"It's done because (health region administration) wants to be able to tell the board that they've done something in surgery to save money. And they've been ordered by Saskatchewan Health not to do any less surgeries," said orthopedic surgeon Dr. Jeff McKerrell.
Along with heading orthopedic surgery for the region, he's head of surgery at Saskatoon City Hospital.
"They wanted a more dramatic way to say they are saving money."
He said the region is trying to make its case with the provincial government to increase funding for health care in the next provincial budget.
"It doesn't hurt them to have a little information in the paper that makes people a bit disgruntled as well," he said.
Cancer surgeries and emergency procedures will still be performed during the slow-down but all other surgeries requiring hospital stays of more than one night have been cancelled and will be rescheduled for April. The region expects to save $200,000.
Of the 61 surgeries cancelled, 47 are orthopedic procedures, with the rest spread among other specialties. Two-thirds of them are urgent cases, while the remaining one-third are elective.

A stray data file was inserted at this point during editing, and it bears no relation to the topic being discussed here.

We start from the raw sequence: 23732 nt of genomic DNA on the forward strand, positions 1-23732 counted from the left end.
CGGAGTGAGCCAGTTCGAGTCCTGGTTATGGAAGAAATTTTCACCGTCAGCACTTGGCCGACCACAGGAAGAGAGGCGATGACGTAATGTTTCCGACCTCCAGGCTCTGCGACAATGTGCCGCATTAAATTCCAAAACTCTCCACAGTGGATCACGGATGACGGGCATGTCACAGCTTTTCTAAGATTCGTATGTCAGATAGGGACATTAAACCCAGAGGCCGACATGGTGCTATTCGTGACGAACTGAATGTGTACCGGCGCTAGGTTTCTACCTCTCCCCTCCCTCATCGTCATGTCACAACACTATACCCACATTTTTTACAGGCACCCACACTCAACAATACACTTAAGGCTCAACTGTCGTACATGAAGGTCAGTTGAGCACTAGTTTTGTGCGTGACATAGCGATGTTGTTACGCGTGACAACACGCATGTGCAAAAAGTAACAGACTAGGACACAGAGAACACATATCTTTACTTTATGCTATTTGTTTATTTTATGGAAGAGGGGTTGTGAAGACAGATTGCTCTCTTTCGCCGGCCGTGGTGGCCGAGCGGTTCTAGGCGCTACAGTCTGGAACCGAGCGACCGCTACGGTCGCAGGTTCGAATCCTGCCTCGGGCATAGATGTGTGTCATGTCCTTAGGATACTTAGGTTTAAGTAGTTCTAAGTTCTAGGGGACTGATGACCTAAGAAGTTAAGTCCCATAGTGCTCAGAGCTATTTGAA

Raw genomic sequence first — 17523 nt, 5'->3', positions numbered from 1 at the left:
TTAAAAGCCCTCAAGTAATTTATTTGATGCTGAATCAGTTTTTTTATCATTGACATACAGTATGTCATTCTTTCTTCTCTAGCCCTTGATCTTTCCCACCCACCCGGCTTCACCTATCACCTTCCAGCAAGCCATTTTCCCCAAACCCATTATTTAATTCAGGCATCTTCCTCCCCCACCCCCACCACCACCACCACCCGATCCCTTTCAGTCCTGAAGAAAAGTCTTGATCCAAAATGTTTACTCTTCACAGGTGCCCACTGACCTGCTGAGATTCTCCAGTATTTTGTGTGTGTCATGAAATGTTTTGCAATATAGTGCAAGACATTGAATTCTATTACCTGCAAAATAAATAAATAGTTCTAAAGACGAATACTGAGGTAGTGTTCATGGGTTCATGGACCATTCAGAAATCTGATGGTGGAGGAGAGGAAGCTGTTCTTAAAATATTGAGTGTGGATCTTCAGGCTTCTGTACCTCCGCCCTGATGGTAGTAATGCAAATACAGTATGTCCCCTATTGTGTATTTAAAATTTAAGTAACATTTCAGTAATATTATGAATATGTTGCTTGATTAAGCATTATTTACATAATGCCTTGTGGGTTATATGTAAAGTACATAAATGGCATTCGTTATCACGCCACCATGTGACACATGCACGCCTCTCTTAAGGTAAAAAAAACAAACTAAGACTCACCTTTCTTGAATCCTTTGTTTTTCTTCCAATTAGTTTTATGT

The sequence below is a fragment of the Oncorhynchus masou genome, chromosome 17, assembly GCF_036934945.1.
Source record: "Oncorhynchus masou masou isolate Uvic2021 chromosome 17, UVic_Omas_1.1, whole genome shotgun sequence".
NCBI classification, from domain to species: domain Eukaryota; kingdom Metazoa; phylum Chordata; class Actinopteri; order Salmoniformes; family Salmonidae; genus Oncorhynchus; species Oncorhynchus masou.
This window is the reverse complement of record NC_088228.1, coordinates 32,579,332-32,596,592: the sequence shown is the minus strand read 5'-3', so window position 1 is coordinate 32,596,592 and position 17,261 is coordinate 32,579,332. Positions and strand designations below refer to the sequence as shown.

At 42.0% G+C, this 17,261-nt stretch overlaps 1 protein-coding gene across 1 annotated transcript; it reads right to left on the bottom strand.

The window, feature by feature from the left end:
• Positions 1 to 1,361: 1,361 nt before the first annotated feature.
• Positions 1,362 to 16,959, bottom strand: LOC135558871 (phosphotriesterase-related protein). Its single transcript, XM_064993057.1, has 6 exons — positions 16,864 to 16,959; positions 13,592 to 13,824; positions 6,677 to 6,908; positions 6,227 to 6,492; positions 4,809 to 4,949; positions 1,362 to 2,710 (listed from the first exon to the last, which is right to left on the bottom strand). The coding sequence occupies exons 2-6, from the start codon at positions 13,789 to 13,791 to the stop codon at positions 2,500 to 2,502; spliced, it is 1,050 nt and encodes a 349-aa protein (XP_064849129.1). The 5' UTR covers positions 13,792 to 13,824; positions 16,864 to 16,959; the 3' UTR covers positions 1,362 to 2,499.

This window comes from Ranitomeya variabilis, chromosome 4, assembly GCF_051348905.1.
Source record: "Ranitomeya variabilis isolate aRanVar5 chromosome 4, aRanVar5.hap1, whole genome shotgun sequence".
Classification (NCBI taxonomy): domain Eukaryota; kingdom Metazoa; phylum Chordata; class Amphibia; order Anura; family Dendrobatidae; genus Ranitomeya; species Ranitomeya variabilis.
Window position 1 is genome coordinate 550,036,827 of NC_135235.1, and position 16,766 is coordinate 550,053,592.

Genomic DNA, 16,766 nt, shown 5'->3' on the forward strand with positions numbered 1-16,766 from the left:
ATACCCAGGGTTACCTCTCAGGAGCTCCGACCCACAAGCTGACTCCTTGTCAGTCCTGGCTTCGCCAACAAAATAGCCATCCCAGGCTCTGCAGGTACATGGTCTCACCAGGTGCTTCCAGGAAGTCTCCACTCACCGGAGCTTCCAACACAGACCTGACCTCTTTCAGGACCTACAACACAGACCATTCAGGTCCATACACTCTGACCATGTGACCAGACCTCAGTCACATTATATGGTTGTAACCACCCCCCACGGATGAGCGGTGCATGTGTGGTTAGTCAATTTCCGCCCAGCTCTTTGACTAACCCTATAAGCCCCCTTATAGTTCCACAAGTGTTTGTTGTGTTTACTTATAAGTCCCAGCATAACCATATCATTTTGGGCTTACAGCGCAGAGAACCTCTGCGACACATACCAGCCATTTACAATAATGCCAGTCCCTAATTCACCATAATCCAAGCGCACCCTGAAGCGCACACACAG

The head of the health region board says it had no choice but to postpone surgeries to cut costs.
"There's very little we can do," said Bob Bundon, chairman of the Saskatoon Regional Health Authority. "We can't cancel emergencies. We can't touch medicine. We will not close our doors to people that are sick and requiring immediate attention.
"... Our hearts go out to those people who are very disappointed with the delays but it was one of the very few things we could do to continue to try and attack the deficit."
At the end of January, the region's deficit was $7.5 million. It could grow to $12 million by the end of March but the region is counting on cost-cutting measures taken over the past few months to reduce that.